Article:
The features and advantages described in the specification are not all inclusive and, in particular, many additional features and advantages will be apparent to one of ordinary skill in the art in view of the drawings, specification, and claims. Moreover, it should be noted that the language used in the specification has been principally selected for readability and instructional purposes, and may not have been selected to delineate or circumscribe the inventive subject matter.

BRIEF DESCRIPTION OF THE DRAWINGS

The teachings of the present invention can be readily understood by considering the following detailed description in conjunction with the accompanying drawings.

FIG. 1 illustrates a conventional RF transmitter circuit.

FIG. 2 illustrates a second embodiment of a conventional RF transmitter circuit in Large Signal Polar configuration.

FIG. 3A illustrates an RF transmitter circuit including a PA controller in accordance with a first embodiment of the present invention.

FIG. 3B illustrates a detail of the Gain Control Block and surrounding circuitry in accordance with the present invention.

FIG. 3C illustrates a detail of the Gain Control Block and surrounding circuitry in accordance with the present invention.

FIG. 4 illustrates an RF transmitter circuit including delay blocks and a split power supply in accordance with a second embodiment of the present invention.

FIG. 5 illustrates an RF transmitter circuit having an alternative phase correction loop configuration in accordance with a third embodiment of the present invention.

DETAILED DESCRIPTION OF EMBODIMENTS

The Figures (FIG.) and the following description relate to preferred embodiments of the present invention by way of illustration only. It should be noted that from the following discussion, alternative embodiments of the structures and methods disclosed herein will be readily recognized as viable alternatives that may be employed without departing from the principles of the claimed invention.

Reference will now be made to several embodiments of the present invention(s), examples of which are illustrated in the accompanying figures. Wherever practicable similar or like reference numbers may be used in the figures and may indicate similar or like functionality. The figures depict embodiments of the present invention for purposes of illustration only. One skilled in the art will readily recognize from the following description that alternative embodiments of the structures and methods illustrated herein may be employed without departing from the principles of the invention described herein.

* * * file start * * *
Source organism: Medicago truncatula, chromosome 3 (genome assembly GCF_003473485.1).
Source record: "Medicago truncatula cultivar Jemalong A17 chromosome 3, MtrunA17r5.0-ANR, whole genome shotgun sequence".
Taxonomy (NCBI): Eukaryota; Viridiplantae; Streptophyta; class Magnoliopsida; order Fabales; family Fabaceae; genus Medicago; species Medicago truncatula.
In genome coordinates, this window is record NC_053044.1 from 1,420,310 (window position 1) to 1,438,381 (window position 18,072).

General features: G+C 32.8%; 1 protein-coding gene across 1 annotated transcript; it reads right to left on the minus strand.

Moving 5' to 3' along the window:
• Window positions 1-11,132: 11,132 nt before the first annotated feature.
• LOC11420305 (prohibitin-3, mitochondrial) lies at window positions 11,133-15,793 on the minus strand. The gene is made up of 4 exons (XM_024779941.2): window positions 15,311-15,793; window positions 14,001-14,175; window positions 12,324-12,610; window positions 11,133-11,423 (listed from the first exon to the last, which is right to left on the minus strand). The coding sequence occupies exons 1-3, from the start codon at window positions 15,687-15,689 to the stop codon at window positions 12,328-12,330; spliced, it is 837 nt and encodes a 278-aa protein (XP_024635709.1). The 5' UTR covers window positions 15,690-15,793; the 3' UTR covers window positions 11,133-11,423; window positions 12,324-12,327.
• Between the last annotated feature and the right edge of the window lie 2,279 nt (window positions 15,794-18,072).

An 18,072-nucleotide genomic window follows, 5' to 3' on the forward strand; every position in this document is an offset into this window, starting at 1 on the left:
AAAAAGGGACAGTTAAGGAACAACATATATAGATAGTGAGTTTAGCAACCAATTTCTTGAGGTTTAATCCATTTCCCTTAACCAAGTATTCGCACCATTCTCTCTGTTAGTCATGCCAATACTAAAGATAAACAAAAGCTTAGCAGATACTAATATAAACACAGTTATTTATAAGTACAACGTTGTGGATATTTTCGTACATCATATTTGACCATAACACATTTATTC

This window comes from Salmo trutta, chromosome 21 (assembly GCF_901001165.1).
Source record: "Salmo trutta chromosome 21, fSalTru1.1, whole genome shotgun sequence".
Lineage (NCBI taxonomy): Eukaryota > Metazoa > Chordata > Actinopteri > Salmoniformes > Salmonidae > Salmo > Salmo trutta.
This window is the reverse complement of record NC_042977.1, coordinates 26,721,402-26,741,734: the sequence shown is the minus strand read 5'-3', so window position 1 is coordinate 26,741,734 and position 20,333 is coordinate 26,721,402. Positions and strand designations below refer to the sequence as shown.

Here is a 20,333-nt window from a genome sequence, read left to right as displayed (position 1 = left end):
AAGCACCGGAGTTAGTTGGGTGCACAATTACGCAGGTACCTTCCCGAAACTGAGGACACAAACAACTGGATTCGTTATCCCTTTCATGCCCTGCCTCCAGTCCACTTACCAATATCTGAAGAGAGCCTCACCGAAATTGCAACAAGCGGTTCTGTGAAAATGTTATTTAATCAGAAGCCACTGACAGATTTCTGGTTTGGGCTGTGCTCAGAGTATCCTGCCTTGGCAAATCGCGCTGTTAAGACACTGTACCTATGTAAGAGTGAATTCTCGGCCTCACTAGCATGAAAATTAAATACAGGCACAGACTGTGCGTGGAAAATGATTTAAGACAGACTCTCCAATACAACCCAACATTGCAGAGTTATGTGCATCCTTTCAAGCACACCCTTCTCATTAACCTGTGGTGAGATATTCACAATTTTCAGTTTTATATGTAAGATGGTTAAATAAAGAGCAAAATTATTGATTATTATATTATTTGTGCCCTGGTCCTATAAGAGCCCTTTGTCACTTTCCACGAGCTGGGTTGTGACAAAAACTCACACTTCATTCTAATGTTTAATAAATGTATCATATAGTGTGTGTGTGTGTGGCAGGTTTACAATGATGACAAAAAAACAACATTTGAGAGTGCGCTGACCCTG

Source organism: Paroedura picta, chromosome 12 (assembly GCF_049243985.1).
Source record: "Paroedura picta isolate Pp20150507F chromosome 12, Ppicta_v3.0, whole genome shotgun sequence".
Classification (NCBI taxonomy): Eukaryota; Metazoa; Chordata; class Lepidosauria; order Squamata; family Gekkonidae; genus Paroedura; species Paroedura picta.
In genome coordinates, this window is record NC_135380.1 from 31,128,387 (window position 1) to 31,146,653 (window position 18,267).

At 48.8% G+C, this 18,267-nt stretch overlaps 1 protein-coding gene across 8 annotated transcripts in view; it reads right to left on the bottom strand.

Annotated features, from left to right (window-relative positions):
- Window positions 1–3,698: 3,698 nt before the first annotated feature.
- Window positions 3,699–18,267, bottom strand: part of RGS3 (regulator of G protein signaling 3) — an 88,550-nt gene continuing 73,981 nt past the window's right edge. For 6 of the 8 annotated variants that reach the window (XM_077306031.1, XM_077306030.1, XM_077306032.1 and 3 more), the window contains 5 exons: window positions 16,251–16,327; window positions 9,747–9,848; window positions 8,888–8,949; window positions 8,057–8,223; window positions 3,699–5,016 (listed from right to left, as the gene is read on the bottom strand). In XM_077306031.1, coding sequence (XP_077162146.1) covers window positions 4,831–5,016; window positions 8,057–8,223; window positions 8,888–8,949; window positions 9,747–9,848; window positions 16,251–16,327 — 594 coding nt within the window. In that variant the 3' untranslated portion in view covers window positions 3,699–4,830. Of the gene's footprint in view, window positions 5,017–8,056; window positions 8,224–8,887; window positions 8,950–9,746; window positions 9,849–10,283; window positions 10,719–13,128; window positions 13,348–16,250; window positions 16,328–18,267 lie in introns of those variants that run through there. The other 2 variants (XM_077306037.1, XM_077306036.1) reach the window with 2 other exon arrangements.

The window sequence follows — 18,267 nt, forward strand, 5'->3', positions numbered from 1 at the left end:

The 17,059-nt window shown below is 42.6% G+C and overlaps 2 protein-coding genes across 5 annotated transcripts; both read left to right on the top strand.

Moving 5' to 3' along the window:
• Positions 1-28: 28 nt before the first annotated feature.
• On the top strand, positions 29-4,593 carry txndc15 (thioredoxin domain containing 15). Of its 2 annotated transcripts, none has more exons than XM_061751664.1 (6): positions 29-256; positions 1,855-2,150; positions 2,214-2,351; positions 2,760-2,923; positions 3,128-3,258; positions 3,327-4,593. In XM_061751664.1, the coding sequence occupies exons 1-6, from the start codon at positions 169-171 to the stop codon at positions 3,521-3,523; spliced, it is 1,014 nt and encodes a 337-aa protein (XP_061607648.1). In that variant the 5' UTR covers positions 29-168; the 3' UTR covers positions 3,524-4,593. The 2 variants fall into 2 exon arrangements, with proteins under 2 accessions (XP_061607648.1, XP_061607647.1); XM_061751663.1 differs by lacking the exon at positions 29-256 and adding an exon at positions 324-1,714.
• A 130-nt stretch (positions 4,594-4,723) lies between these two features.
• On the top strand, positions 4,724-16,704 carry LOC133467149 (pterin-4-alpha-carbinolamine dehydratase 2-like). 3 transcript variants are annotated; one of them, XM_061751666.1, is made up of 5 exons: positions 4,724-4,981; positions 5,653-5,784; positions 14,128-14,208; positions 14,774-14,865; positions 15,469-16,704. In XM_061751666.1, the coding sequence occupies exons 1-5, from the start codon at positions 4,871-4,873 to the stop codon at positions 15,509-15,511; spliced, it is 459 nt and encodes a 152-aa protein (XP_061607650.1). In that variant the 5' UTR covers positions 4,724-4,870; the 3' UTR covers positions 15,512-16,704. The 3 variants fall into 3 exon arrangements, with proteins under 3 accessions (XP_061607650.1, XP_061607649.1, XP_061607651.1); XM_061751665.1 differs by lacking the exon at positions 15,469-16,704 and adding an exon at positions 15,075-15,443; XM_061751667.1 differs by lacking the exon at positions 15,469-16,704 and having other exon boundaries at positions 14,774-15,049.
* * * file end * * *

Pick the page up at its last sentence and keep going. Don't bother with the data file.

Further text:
FIG. 3A illustrates an RF transmitter circuit including a PA controller for operating with a polar modulator 102 according to a first embodiment of the present invention. The polar modulator 102 receives I,Q baseband signals 302, 303 and generates an amplitude component 105 of a desired RF signal and a phase modulated signal 108. A variable gain amplifier (VGA) 308 reconstructs the desired RF signal by recombining the phase modulated signal 108 and the amplitude component 105. A power amplifier 104 generates an amplified RF output signal 110 from the reconstructed RF signal 321. Additional circuitry of the PA controller provides feedback control signals that reduce distortion of the RF output signal 110 and increase power efficiency of the PA 104. Operation of the control circuit will be described in further detail below.

In one embodiment, the polar modulator 102 comprises an envelope generator 304, a phase generator 305, and a phase modulator 306. The envelope generator 304 receives the I,Q baseband signals 302, 303 and generates the amplitude component 105. In one embodiment, the amplitude component, r, 105 is generated according to r=√{square root over (I2+Q2)}. The phase generator 305 receives the I,Q baseband signals 302, 303 and generates a phase component 307. In one embodiment, the phase component, θ, 307 is calculated according to